The Goods and Services Tax in India follows a four-tier structure of 5, 12, 18 and 28 percent. Though a majority of common utility items have been exempted under the new indirect tax regime, certain products are facing an additional cess over and above the tax of 28 percent.

Minister of State for Finance Shiv Pratap Shukla has said that the GST Council will continue to rationalise rates and the highest tax ceiling of 28 percent will be gradually reduced.

 "The GST Council has already taken pro-active measures in rationalising GST rates in the recent past and the trend would continue in future wherever the taxation is deemed to be slightly on the higher side. The 28 per cent GST tax slab would fall as per genuine and legitimate aspirations of the people," said Mr. Shukla was in a statement by PHD Chamber of Commerce and Industry.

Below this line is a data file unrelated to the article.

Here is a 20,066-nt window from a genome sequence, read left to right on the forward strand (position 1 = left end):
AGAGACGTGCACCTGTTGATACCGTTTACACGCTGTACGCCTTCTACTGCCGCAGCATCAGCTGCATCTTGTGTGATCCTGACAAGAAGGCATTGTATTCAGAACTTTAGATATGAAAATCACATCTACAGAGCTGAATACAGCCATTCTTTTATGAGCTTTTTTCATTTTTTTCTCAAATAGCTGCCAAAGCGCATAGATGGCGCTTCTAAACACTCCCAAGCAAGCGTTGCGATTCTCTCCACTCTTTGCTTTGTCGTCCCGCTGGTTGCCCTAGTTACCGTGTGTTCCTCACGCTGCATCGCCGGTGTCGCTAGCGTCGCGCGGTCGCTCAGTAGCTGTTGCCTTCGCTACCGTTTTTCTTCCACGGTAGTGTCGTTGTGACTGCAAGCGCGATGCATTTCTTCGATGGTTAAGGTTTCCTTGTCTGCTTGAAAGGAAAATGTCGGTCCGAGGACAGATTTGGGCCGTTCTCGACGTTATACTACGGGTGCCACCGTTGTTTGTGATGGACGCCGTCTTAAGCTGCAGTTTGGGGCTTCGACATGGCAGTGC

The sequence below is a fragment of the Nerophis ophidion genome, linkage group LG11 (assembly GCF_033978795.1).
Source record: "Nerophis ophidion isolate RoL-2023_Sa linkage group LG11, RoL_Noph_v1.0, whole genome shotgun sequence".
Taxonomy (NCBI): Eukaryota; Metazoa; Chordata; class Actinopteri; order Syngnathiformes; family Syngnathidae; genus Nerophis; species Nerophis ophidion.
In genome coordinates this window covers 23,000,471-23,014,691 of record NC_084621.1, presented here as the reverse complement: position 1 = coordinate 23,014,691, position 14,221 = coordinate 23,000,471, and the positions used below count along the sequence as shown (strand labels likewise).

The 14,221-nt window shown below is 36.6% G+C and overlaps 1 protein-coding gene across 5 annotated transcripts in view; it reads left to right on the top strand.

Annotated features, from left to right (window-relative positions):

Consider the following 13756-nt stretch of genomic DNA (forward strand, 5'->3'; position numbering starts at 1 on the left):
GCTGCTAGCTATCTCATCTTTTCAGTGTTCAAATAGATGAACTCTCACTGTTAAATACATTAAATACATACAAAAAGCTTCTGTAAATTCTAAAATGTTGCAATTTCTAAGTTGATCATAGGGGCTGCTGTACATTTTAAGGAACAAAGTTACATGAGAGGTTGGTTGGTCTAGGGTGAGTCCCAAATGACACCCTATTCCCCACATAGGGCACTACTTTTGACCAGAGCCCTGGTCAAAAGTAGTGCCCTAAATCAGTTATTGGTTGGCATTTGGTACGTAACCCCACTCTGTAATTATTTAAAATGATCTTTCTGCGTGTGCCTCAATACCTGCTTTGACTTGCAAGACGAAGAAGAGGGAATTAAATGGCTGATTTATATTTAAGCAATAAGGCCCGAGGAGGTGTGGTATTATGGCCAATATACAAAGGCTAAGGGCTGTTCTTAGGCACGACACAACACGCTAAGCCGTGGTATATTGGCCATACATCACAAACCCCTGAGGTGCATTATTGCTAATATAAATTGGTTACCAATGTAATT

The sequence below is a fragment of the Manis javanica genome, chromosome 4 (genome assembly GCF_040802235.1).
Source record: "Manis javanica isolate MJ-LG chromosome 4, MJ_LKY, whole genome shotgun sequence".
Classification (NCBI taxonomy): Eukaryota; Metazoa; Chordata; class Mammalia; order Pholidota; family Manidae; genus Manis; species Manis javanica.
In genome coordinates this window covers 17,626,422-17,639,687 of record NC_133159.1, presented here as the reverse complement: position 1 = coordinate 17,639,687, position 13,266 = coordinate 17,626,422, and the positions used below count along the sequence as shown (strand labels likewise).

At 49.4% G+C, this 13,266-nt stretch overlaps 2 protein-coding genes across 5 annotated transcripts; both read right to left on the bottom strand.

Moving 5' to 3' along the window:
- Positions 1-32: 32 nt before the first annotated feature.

In addition to this, the minister stated that all the anomalies and loopholes in the implementation of the new tax regime will be eradicated within the time span of next one year. "Industry should not measure the execution of GST in its first phase of three months since it is such a vast tax reform and the government should be given a minimum of year...for its perfect implementation," Mr. Shukla quoted.

The GST Council brought relief to numerous sectors by deciding to lower the tax rates on 27 items in total. The rates of sliced dried mango, khakra, unbranded namkeen and unbranded ayurvedic medicine have been reduced to 5 percent from the previous rate of 12 percent. Additionally, taxes on stationery items, diesel engine parts, and pump parts has been slashed to 18 percent in comparison to the previous rate of 28 percent. Job works such as imitation, food items, zari and printing items will now be taxed at 5 percent instead of 12 percent.